Jump to content


Do companies have a legal responsibility for staff in bad weather

Recommended Posts

I have been told if you wear a uniform for work, then you have more rights surrounding this.

 

You must ask yourself what difference does a uniform make?

 

You've probably been mislead because there are some workers (who happen to wear uniform like those that I mentioned) that require additional measures because of the work that they do, not because they wear a uniform.

 

I expect that you've picked up Chinese whisper. Send three and fourpence we're going to a dance.

Edited by Tony

Share this post


Link to post
Share on other sites

Do employers have a responsibility to help any staff who need to use the toilet?

 

ie sit them down on the loo, wipe their bottoms for them ?

Share this post


Link to post
Share on other sites

Employers have a duty of care to their employees and a potential liability may exist if employees were pressurised into travelling by car or foot when conditions were dangerous.

 

That was cut from the BBC website last Feb

 

If your boss phoned you up and said get into work or you're sacked and the authorities were saying that travel is dangerous the boss is forcing you to put your job against your safety and is therefore liable if anything happens to you. The same goes for getting home in cases when your have been told you must work but are also told travelling is dangerous.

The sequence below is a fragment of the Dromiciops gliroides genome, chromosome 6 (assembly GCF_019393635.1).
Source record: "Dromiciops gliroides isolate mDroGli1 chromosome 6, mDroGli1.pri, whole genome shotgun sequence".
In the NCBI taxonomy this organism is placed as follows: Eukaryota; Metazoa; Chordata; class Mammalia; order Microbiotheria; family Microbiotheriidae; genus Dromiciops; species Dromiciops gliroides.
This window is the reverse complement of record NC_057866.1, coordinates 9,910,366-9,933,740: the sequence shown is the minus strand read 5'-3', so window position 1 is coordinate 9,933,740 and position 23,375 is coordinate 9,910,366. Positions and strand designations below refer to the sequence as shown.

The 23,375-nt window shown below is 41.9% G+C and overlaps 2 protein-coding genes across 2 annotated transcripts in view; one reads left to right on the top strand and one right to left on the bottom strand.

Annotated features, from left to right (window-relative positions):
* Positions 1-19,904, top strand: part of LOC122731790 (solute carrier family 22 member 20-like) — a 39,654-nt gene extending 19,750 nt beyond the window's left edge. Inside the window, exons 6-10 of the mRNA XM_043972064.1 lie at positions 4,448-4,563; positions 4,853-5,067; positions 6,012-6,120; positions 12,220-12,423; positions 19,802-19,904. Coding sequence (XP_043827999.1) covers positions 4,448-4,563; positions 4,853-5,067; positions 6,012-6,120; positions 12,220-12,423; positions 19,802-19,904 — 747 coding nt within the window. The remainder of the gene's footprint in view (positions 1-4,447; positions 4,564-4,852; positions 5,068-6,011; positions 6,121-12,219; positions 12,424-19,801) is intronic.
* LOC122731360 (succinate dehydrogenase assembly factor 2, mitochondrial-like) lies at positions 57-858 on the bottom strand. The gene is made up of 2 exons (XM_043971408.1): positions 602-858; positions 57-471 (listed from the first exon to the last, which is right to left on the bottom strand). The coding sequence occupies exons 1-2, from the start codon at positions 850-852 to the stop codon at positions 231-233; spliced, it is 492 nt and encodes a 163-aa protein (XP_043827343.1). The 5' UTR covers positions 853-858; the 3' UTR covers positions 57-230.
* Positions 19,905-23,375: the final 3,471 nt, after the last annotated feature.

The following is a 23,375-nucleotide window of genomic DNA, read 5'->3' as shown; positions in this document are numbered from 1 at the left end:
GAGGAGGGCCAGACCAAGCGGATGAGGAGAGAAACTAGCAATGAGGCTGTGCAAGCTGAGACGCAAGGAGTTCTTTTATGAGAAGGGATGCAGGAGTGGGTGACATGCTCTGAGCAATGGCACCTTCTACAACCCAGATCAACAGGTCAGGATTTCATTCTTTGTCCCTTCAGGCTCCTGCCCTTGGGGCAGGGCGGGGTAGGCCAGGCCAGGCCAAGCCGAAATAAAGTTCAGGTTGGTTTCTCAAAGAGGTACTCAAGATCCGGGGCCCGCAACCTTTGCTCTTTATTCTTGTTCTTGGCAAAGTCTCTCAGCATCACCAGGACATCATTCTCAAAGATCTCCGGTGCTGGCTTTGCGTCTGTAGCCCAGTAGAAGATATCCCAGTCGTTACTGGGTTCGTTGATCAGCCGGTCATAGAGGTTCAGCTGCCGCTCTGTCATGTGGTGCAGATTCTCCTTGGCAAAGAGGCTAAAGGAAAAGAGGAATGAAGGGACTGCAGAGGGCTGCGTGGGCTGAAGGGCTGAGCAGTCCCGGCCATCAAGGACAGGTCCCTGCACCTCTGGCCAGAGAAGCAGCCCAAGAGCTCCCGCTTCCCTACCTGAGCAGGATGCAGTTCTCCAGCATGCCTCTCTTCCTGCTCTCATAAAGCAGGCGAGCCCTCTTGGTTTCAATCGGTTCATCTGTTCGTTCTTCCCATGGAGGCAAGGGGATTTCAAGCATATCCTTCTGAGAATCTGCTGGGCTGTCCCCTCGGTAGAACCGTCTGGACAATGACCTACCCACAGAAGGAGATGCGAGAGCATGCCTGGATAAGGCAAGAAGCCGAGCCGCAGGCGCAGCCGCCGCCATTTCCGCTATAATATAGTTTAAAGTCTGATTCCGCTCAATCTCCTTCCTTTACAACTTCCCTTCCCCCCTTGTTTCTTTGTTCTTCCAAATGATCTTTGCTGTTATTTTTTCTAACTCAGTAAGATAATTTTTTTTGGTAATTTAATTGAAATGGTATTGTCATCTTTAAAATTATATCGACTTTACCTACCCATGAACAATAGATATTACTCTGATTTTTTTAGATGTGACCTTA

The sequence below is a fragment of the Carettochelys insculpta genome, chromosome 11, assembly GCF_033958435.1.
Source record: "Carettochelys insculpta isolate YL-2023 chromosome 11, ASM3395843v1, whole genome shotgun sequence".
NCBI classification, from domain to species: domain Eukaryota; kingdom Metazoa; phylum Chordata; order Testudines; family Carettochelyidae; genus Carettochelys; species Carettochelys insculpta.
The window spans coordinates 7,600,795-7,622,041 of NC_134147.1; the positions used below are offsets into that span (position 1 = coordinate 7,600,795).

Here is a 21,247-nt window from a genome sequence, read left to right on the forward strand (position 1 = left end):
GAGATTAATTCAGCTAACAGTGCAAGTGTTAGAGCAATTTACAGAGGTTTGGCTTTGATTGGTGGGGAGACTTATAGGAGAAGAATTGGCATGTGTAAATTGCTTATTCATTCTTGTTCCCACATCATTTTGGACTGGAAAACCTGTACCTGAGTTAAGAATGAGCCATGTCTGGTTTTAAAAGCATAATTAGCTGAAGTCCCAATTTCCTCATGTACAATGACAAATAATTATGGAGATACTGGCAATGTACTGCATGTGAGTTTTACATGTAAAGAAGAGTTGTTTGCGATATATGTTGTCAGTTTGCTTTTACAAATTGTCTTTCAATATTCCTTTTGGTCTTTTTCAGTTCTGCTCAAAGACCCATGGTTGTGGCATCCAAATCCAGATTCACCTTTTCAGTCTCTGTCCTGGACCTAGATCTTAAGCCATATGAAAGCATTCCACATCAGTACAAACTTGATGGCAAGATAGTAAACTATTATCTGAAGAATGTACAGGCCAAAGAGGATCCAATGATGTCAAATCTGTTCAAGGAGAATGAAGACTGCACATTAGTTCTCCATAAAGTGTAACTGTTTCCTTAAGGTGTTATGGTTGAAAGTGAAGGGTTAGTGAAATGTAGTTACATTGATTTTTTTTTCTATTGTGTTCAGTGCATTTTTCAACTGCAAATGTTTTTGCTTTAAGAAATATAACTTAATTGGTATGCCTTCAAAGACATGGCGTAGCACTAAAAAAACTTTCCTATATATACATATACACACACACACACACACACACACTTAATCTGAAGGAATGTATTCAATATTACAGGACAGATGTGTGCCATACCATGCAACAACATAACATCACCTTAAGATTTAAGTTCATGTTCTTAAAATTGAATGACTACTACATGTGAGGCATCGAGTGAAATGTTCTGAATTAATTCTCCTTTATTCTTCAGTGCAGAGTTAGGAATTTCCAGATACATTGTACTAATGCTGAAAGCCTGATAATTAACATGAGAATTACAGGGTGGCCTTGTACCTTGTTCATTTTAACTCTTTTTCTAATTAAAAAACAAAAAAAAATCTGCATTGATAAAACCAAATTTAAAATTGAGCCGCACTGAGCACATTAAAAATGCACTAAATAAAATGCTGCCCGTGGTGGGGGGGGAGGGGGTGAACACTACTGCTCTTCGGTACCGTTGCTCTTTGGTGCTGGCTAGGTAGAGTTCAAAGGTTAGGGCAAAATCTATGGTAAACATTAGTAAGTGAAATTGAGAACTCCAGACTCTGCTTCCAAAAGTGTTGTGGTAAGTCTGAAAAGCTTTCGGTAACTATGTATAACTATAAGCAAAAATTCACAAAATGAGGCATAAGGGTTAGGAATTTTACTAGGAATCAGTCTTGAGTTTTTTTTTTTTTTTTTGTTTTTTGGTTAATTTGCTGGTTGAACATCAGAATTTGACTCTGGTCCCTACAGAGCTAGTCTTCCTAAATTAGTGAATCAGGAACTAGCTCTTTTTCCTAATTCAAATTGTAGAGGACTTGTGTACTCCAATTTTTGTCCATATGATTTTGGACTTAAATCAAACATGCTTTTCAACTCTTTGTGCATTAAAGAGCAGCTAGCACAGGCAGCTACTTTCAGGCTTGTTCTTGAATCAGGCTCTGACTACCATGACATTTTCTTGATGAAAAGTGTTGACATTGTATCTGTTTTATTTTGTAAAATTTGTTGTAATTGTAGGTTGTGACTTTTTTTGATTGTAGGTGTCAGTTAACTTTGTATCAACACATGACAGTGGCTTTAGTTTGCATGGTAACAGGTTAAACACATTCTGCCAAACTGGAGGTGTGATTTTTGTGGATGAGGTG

As for helping you to the toilet this will be covered under the Disability Discrimination Act :D

Share this post


Link to post
Share on other sites
An employers obligation to safety begins when you step on the premises and end when you step off. That's it. No more. Now go to work.

 

 

(yea yea, I know about the exceptions for business travel and site workers, don't be pedantic ;))

 

True, but there's such a thing as moral responsibility.

Share this post


Link to post
Share on other sites

That isn't mentioned in the thread title and judging by lots of responses in the thread plenty of people don't understand the difference.

 

You might also think that employees have a moral responsibility to their employer to turn up to do what they are contracted and paid to do. I would also say that they have a legal responsibility to turn up no matter what the weather or face the consequences.

Share this post


Link to post
Share on other sites
well, that would explain why I can't find anything official about it.

 

But still posted any irrelevance you could find! Not very bright are you.

Share this post


Link to post
Share on other sites

It's a discussion forum, I posted something relevant, but it turns out not a legal requirement.

All you've done is (as usual) try to pick faults.

Do you have anything to contribute beyond your petty fault finding? Or were you trying to demonstrate an ironic sense of humour by posting about people who weren't adding to the thread?

Share this post


Link to post
Share on other sites
That isn't mentioned in the thread title and judging by lots of responses in the thread plenty of people don't understand the difference.

 

You might also think that employees have a moral responsibility to their employer to turn up to do what they are contracted and paid to do. I would also say that they have a legal responsibility to turn up no matter what the weather or face the consequences.

 

Hmmm...by that token, you could argue that anyone who is sick or injured, or indeed, unable to come to work for any reason whatsoever, shouldn't be paid. We'd be back in the Victorian era!